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Cohen’s testimony only halts the long-awaited cure for Trumpitis

Anthony Ross

On the Feb. 27 episode “Trumpgate” of our favorite guilty pleasure show, Keeping up with the Trumps, special guest star Michael Cohen, President Donald Trump’s former personal lawyer and future jailbird, testified before the House Committee on Oversight and Reform and dramatically accused the president of being a “racist,” “con man” and a “cheat.”

If this was the big reveal, it was a disappointing one, as Cohen did not reveal any new information. While he reinforced what was already speculated, he supplied some documents to boost his marred credibility. 

Whereas Trump said he never spoke to his adviser Roger Stone, who was indicted by special counsel Robert Mueller regarding the leaked Democratic National Committee emails, The New York Times reports, Cohen said Trump knew Stone spoke with WikiLeaks founder Julian Assange about the emails that would damage Hillary Clinton’s campaign. 

“Wouldn’t that be great,’’ Cohen claimed that Trump said. Funny how it aligns with a Trump news conference that suggested Russia “find the 30,000” missing emails. 

While this may be hearsay and speculation, it hints at Russia threatening national security — this time at Trump’s discretion. Whereas Trump claimed he did not know where Cohen received the hush money to silence adult actress Stormy Daniels, Cohen presented the committee with a check for $35,000 that Trump supposedly reimbursed him with after he became president. Cohen claims 10 others like it exist and while that does not directly prove Trump paid off Daniels, it possibly implicates Trump in violating campaign finance laws.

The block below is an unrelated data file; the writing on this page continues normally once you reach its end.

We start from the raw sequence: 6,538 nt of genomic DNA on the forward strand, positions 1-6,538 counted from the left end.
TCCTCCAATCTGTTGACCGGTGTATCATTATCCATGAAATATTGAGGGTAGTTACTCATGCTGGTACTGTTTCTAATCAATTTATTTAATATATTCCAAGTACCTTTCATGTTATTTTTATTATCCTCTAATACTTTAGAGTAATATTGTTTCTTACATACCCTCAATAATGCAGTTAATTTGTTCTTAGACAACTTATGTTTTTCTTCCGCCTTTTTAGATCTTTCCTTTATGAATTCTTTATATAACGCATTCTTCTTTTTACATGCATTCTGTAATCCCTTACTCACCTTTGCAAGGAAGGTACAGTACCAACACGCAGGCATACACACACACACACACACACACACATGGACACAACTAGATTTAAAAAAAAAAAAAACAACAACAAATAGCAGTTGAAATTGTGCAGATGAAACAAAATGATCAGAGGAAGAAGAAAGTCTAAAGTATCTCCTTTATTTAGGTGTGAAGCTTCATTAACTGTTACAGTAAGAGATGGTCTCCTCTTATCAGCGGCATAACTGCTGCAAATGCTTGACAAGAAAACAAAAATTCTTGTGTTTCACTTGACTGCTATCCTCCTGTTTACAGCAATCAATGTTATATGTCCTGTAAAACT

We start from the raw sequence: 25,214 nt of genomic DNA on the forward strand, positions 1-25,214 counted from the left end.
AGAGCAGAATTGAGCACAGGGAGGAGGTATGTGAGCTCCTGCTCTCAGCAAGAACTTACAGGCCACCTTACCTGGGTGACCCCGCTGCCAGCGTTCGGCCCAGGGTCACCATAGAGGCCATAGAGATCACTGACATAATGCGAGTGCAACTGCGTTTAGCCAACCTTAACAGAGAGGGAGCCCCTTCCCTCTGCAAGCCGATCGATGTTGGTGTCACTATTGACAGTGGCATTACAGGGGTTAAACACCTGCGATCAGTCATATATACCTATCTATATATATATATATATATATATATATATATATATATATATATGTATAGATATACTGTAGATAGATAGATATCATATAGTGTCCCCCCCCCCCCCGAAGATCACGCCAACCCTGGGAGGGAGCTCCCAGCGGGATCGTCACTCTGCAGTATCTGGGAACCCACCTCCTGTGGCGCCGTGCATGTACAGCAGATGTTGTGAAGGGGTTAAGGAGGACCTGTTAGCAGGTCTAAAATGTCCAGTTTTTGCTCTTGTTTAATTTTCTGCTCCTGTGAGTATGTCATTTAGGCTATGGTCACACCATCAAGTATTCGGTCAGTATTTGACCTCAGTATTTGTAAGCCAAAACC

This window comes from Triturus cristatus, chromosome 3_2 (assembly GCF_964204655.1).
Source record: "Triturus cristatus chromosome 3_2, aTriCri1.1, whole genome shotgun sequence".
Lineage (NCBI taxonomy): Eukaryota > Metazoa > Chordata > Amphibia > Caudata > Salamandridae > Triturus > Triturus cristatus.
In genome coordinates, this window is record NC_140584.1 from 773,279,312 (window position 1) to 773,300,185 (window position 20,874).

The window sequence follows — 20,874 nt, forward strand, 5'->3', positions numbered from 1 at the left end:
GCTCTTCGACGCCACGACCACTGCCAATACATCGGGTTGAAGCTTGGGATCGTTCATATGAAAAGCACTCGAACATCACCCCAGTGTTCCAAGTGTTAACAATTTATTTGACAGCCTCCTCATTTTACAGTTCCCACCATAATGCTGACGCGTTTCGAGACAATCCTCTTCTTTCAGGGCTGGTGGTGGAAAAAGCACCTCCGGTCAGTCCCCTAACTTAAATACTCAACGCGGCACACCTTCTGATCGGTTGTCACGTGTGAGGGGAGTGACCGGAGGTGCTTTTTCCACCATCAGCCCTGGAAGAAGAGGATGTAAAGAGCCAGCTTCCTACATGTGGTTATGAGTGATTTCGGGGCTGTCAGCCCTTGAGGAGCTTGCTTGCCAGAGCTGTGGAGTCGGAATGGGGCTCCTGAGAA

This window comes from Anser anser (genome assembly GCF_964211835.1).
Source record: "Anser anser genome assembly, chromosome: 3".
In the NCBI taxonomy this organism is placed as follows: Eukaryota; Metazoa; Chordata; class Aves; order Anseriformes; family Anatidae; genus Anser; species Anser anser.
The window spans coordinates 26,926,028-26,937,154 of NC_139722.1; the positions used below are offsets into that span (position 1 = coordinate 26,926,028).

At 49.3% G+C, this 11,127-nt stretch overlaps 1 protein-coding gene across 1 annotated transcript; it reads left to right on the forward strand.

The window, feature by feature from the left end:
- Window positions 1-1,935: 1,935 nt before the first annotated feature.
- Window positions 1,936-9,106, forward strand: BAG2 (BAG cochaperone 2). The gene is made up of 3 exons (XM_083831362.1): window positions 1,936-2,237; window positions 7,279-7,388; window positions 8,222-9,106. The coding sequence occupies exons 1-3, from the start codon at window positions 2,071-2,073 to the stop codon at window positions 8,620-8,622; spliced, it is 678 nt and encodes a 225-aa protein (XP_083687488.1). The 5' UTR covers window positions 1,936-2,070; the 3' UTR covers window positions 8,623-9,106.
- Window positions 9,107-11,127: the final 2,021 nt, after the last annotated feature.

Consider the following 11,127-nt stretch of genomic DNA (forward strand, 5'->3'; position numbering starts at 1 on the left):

Whereas Trump says he is “like, really smart,” Cohen showed letters he wrote at Trump’s direction to his former high school, colleges and the College Board, threatening them with legal action if they released his SAT scores and grades. Perhaps those grades reaffirm what everyone thinks — that Trump does have a low IQ. Or maybe, Trump is a secret mastermind. After all, his wits and charisma helped him win the presidency. 

Cohen apparently testified to help Congress understand Trump and seek redemption for lying to them. While that may be true, it seems his actual goal was clearing his guilty conscience. After 20 pages detailing Trump’s mindset, Cohen did nothing and watched it happen. 

He warned us that if Trump loses the 2020 election, “there will never be a peaceful transition of power.” 

Too bad his warning comes after the damage is already done. The Trump enabler basically said that Trumpitis is approaching epidemic proportions, but forgot that he helped spread it. 

While Cohen painted himself as a helpless cult member mesmerized by Trump, Democrats saw him as something of a martyr that would help them impeach Trump and Republicans dismissed him completely. Few representatives really processed what Cohen said, either aligning themselves with him or against.

Most “Trumpublicans” spent the entire time presenting Cohen as a Benedict Arnold, complete with a “Liar, liar pants on fire!” poster, instead of asking actual questions. 

Rep. Mark Meadows even brought out black Trump appointee, Lynne Patton, to prove Trump is not a racist. Guess no one told him that having a black friend is no excuse for the disgusting tokenism he exhibited by not letting Patton speak.

Cohen may not be Trump’s fixer anymore, but we must be our country’s. If Cohen’s allegations are true, Trump betrayed the United States when he failed to honor our values, and he should suffer the consequences. Yet, his deep character flaws are far from impeachment grounds. 

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